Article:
Living in a Messed Up World: Creation, Fall, Character and Commitment

It’s a messed up world.

Not that that’s any big news. But it really is. And it’s only getting worse, according to many observers.

Why am I thinking about this?  Because almost everything we see today is some sort of alteration, revision or perversion of how things ought to be.  One group fights for their rights, while another group wrings its hands and brays on about how awful things are, and offers no real solution.

And it’s been this way for a long time.  If you accept the Judeo-Christian scriptures, since not long after humanity came on the scene.  The lust of the flesh, the lust of the eye, the pride of life…and the Fall.  Not just any fall but the Fall.

I am far from being a theologian.  I am fascinated by it from an academic perspective, and I have tremendous respect for those who can engage in it objectively, non-dogmatically, and from a doctrinally neutral perspective.

But the Fall was perhaps the single most devastating event in human experience.  From the idyllic setting of perfection, a paradise of fellowship between God and all his Creation, a single act, followed quickly by another effectively broke the Creation.  Not just a little piece of it, but all of it.  The perfect became imperfect.  The complete became incomplete.  And all of Creation groans for redemption from that brokenness.

I have thought long and hard about this story.  Obviously, if God had intended for this never to happen, he could have denied mankind its free will.  But he did not, which suggests that although he suspected it would happen, he was willing to give humanity a chance.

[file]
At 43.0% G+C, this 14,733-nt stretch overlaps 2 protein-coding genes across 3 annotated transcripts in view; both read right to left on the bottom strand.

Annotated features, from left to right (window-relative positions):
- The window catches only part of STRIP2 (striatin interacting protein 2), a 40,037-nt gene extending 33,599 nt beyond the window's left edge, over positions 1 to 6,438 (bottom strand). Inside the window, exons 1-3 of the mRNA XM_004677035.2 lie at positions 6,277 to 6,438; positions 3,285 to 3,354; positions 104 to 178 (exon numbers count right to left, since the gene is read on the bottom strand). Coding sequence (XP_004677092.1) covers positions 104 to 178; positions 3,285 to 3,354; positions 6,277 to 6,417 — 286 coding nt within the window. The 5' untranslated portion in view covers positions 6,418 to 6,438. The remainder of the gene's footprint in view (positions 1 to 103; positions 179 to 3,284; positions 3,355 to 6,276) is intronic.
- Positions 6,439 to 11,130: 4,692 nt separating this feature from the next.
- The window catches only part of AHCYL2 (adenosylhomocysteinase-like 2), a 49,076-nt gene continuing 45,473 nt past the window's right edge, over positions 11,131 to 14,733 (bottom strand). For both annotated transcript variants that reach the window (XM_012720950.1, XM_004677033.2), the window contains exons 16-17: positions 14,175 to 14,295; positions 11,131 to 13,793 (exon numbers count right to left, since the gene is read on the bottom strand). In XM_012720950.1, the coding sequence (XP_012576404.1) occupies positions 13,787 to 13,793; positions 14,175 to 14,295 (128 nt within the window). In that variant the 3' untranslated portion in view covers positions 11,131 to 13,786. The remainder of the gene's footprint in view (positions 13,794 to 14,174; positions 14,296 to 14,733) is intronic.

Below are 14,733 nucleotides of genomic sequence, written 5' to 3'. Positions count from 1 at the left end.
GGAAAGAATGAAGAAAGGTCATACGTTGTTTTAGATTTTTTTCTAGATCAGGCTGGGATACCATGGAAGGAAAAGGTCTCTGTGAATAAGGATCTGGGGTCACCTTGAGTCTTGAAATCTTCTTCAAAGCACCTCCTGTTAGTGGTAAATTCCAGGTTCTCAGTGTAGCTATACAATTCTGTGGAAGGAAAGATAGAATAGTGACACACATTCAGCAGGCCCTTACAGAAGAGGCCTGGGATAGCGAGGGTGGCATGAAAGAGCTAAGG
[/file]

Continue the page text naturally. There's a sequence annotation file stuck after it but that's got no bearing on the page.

Over the succeeding few generations, things got progressively worse.  By Noah’s time, evil had reached a peak and even God was sorry he had created such as mankind.  But he wasn’t ready to give up.  The slate was wiped (almost completely) clean and Creation started over.

Only to repeat the process of failure and loss and descent into imperfection.

And then, after generations of failure and partial restoration and deeper failure, he presented humankind with a new way of being: while the concept had been there from the beginning, the way of Love was cast in no uncertain terms as an alternative to the depravity of a broken, fallen system.  The coming of Jesus into the world restored a sense of goodness and directed any and all who would accept it into a life beyond the self, into a life that would channel the perfection of the original perfect Creation into a corrupted world.  And it was then as it is now based on Love and Service and Sacrifice.

So many who claim to follow that Way do little to show it.  When we complain about everything and condemn all that we disagree with, we are not children of a loving God, but instruments of a vengeful one.

If God made the world as perfect, is it not logical to conclude that it would be his will that it be restored?  The beautiful and moving passage in the Revelation of John declares, “Behold, I am making all things new.”  I saw where someone once said that he didn’t say “I am making all new things,” but the emphasis was on the restoration of what had been from that elusive, singular point of origin, the Creation.  In fact, the same could be said of how he handled the restoration of the Creation after the flood:  the Earth had not been sterilized or cleansed of all evidence of a previous state.  It was restored using pre-existing materials—i.e., living things, species including humans.